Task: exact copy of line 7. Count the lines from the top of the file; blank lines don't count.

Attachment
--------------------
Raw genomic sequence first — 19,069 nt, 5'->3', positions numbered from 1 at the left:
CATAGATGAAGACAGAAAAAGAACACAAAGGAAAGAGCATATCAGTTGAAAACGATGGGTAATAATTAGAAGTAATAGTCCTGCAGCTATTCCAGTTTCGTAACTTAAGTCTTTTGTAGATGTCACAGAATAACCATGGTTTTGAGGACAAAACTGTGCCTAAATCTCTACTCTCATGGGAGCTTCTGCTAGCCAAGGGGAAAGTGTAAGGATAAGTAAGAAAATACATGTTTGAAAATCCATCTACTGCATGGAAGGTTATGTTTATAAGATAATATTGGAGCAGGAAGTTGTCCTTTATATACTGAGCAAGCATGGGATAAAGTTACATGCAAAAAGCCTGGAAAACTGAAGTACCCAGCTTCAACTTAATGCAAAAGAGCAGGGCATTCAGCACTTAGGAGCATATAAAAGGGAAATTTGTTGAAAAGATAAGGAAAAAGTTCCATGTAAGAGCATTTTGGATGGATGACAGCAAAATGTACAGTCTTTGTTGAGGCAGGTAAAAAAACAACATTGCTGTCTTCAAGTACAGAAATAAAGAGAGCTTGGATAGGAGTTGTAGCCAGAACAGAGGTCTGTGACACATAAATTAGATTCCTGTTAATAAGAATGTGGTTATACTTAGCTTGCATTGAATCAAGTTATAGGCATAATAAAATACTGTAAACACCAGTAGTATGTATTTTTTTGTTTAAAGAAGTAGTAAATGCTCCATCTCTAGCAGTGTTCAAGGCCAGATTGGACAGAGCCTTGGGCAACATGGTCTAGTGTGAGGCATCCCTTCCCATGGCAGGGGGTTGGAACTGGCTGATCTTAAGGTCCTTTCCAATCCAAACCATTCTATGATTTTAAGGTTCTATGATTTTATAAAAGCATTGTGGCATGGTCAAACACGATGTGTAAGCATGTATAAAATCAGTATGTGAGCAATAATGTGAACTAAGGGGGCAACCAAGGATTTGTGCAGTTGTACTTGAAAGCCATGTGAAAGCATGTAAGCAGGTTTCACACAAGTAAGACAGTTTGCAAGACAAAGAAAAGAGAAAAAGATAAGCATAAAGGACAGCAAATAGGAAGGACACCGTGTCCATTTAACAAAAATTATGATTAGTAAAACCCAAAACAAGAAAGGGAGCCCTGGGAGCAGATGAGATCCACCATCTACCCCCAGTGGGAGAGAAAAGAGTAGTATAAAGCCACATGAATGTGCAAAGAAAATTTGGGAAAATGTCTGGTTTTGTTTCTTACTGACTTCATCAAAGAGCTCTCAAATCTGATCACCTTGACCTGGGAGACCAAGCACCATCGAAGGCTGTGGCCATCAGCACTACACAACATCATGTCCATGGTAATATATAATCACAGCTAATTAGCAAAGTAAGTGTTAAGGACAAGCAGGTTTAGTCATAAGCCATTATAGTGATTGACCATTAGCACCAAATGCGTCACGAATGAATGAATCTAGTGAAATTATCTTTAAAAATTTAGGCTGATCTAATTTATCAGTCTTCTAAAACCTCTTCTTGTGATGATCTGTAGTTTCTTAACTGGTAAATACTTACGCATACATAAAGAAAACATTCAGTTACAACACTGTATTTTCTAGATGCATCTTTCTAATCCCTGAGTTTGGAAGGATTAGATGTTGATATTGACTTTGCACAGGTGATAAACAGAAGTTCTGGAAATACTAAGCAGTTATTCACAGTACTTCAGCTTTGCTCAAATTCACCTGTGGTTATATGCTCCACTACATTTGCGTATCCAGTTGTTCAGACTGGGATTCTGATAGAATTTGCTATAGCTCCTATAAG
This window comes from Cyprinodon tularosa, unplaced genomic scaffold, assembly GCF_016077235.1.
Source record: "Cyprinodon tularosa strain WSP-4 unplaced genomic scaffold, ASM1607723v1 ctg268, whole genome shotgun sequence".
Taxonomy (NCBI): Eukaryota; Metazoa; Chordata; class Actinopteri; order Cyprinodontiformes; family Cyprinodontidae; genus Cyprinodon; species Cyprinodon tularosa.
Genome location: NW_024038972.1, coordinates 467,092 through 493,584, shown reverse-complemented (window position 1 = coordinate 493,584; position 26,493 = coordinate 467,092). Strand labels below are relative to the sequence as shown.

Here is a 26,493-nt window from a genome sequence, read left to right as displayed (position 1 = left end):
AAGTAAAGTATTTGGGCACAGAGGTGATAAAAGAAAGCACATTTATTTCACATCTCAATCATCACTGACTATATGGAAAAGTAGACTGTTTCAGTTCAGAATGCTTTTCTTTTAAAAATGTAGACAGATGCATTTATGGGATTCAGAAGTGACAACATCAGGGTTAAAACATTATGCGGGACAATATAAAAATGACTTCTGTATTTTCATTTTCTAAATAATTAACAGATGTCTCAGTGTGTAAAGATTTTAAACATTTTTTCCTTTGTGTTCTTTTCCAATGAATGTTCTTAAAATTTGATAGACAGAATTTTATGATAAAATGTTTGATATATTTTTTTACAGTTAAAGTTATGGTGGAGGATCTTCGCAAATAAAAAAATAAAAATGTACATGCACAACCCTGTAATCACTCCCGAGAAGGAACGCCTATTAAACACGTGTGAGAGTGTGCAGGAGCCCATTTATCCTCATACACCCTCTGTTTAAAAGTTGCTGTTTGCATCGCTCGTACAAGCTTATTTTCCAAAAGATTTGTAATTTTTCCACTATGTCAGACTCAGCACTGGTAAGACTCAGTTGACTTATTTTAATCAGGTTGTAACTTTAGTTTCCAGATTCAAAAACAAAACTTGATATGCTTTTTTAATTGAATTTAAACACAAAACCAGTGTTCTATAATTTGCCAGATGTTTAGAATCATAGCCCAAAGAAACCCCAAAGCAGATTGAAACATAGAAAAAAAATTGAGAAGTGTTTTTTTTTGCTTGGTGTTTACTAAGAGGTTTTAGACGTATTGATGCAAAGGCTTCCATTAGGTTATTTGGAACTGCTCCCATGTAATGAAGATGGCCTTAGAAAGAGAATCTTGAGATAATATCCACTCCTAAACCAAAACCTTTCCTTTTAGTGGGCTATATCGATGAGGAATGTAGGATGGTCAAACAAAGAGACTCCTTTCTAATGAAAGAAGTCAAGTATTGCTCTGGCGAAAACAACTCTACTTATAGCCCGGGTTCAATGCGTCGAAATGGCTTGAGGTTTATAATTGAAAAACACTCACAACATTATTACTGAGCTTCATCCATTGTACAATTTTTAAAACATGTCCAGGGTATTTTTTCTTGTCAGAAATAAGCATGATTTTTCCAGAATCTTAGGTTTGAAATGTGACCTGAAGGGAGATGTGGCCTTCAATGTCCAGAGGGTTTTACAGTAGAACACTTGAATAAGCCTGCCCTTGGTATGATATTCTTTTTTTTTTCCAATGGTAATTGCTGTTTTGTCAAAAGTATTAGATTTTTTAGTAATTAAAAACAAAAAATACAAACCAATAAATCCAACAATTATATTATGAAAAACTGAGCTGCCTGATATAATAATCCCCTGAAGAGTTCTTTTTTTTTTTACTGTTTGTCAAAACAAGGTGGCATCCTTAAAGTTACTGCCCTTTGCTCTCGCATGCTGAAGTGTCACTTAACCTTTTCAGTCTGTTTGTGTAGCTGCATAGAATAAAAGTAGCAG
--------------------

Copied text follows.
Here is a 26,493-nt window from a genome sequence, read left to right as displayed (position 1 = left end):